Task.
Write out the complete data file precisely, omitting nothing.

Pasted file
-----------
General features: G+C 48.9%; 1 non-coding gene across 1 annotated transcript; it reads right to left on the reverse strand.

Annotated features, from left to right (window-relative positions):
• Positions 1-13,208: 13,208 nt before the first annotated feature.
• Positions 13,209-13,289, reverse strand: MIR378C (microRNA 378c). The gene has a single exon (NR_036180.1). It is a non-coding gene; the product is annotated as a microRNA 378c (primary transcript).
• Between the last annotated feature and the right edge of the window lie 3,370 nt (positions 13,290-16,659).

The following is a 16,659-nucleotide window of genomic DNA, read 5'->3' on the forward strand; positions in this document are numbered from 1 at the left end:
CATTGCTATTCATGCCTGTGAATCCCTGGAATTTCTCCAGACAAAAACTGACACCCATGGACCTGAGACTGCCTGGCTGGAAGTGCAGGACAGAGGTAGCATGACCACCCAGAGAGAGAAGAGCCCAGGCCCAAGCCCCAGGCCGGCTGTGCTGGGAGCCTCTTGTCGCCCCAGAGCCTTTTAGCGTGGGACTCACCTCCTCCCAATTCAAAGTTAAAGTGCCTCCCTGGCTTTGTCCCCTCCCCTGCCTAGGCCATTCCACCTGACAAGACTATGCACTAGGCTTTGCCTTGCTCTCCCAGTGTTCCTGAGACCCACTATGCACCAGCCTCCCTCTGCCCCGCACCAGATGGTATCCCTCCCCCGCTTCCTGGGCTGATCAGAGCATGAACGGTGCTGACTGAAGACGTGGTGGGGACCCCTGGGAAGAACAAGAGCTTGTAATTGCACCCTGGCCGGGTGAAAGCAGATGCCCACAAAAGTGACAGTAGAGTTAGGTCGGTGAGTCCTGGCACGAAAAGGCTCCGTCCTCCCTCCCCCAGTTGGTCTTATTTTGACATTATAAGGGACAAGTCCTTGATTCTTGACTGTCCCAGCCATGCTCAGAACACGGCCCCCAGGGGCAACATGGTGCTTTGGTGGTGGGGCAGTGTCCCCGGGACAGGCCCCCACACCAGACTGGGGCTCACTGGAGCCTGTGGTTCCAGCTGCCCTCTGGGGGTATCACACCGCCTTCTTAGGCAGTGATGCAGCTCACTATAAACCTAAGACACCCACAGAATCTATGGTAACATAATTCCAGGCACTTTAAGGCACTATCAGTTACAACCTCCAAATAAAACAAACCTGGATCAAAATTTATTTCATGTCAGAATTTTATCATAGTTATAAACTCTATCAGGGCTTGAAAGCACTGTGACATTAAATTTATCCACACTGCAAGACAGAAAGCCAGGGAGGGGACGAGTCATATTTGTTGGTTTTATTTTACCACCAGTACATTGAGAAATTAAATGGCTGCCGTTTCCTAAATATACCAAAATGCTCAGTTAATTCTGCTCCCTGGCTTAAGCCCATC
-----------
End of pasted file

General features: G+C 48.9%; 1 non-coding gene across 1 annotated transcript; it reads right to left on the reverse strand.

Annotated features, from left to right (window-relative positions):
• Positions 1-13,208: 13,208 nt before the first annotated feature.
• Positions 13,209-13,289, reverse strand: MIR378C (microRNA 378c). The gene has a single exon (NR_036180.1). It is a non-coding gene; the product is annotated as a microRNA 378c (primary transcript).
• Between the last annotated feature and the right edge of the window lie 3,370 nt (positions 13,290-16,659).

The following is a 16,659-nucleotide window of genomic DNA, read 5'->3' on the forward strand; positions in this document are numbered from 1 at the left end:
CATTGCTATTCATGCCTGTGAATCCCTGGAATTTCTCCAGACAAAAACTGACACCCATGGACCTGAGACTGCCTGGCTGGAAGTGCAGGACAGAGGTAGCATGACCACCCAGAGAGAGAAGAGCCCAGGCCCAAGCCCCAGGCCGGCTGTGCTGGGAGCCTCTTGTCGCCCCAGAGCCTTTTAGCGTGGGACTCACCTCCTCCCAATTCAAAGTTAAAGTGCCTCCCTGGCTTTGTCCCCTCCCCTGCCTAGGCCATTCCACCTGACAAGACTATGCACTAGGCTTTGCCTTGCTCTCCCAGTGTTCCTGAGACCCACTATGCACCAGCCTCCCTCTGCCCCGCACCAGATGGTATCCCTCCCCCGCTTCCTGGGCTGATCAGAGCATGAACGGTGCTGACTGAAGACGTGGTGGGGACCCCTGGGAAGAACAAGAGCTTGTAATTGCACCCTGGCCGGGTGAAAGCAGATGCCCACAAAAGTGACAGTAGAGTTAGGTCGGTGAGTCCTGGCACGAAAAGGCTCCGTCCTCCCTCCCCCAGTTGGTCTTATTTTGACATTATAAGGGACAAGTCCTTGATTCTTGACTGTCCCAGCCATGCTCAGAACACGGCCCCCAGGGGCAACATGGTGCTTTGGTGGTGGGGCAGTGTCCCCGGGACAGGCCCCCACACCAGACTGGGGCTCACTGGAGCCTGTGGTTCCAGCTGCCCTCTGGGGGTATCACACCGCCTTCTTAGGCAGTGATGCAGCTCACTATAAACCTAAGACACCCACAGAATCTATGGTAACATAATTCCAGGCACTTTAAGGCACTATCAGTTACAACCTCCAAATAAAACAAACCTGGATCAAAATTTATTTCATGTCAGAATTTTATCATAGTTATAAACTCTATCAGGGCTTGAAAGCACTGTGACATTAAATTTATCCACACTGCAAGACAGAAAGCCAGGGAGGGGACGAGTCATATTTGTTGGTTTTATTTTACCACCAGTACATTGAGAAATTAAATGGCTGCCGTTTCCTAAATATACCAAAATGCTCAGTTAATTCTGCTCCCTGGCTTAAGCCCATC